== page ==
Transporting vital supplies and critical commodities quickly to the epicenter of an international disaster is what USAID’s Office of U.S. Foreign Disaster Assistance does every day. However, the Ebola response has proved especially challenging for USAID’s disaster experts.
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Welcome to the nerve center of the U.S. health care worker training program. It’s a replica of an Ebola treatment unit (ETU), where doctors, nurses, hygienists, and others learn how to safely care for Ebola patients while staying alive.
As we start 2015, take a moment to learn about global hunger and consider what you can do to help end it. You can start by reading Feed the Future’s “Year in Review.”
The recent focus on Ebola in West Africa has reminded us of the need for strong and resilient health systems. USAID will continue to use innovative training models and make investments in building work forces and strengthening health systems in countries with high HIV burdens worldwide.
On January 12, 2010—five years ago today—a magnitude 7.0 earthquake rocked Port-au-Prince and forever changed Haiti. I was struck by the tragedy and inspired by the Haitian people’s resilience. It is something I will never forget.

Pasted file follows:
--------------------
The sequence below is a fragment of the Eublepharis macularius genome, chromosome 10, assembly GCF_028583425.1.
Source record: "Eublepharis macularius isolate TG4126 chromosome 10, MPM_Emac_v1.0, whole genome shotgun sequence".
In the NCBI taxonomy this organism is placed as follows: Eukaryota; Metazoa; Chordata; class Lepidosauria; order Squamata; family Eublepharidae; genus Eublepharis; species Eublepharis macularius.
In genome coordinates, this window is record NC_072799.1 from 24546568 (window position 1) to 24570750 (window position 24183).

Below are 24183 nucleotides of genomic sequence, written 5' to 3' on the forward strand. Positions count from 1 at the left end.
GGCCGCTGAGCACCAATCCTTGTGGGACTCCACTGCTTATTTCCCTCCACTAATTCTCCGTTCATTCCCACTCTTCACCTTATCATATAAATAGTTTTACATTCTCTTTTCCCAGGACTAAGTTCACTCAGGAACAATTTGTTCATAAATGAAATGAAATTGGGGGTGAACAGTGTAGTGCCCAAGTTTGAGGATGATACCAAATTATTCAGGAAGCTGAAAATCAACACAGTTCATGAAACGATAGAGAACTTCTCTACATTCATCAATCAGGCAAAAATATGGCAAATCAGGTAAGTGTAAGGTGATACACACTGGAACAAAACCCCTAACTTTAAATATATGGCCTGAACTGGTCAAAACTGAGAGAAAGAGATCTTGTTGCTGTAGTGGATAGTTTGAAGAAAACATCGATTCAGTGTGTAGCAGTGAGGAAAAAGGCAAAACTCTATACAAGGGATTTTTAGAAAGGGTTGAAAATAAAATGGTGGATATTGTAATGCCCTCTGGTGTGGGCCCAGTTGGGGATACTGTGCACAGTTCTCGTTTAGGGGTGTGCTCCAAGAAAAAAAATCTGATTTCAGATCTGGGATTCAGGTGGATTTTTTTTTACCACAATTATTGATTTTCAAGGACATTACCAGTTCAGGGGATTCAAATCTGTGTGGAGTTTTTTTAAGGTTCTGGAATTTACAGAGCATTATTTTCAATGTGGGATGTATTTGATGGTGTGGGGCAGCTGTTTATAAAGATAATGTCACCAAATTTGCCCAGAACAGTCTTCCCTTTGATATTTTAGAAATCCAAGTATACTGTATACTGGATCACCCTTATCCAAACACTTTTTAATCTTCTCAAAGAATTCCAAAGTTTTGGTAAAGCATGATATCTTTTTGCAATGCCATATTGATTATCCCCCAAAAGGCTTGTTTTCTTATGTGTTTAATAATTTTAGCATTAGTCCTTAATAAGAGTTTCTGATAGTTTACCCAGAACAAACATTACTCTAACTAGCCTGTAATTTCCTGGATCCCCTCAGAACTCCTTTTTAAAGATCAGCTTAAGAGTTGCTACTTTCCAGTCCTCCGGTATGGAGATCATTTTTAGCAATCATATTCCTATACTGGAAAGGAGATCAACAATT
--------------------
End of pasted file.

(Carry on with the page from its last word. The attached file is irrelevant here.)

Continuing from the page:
From antiseptic interventions for newborn babies to creative, community-based approaches to countering human trafficking, USAID/Nepal is using several innovative programs to cut extreme poverty. Learning from and scaling these types of interventions globally will be the key to meeting the next set of sustainable development goals post-2015 and ending extreme poverty worldwide.
Ten years ago today the Indian Ocean tsunami hit land in Aceh province, Indonesia. As we mark this tragic anniversary, we also reflect on some valuable lessons learned about how we respond to disasters. Here are five.
The DRG Center is using the Global Development Lab’s new Development Innovation Accelerator to do better, more innovative programming. In September 2014, President Obama charged USAID with developing six networked regional civil society innovation centers all over the world. USAID used the DIA to have a huge co-creation meeting with over 60 stakeholders to co-design the initiative.
The world’s 232 million migrant workers bring wealth, infrastructure and services to a globalizing world. But they also fall outside of human rights norms and are often victims of exploitation. Read how USAID has elevated the profile of some of the world’s most invisible workers.
“Death is always difficult,” said Elizabeth Stevens, a nurse from Freetown, Sierra Leone.
At her new job, Stevens is forced to confront this stark reality every day, and in a way that she never has before.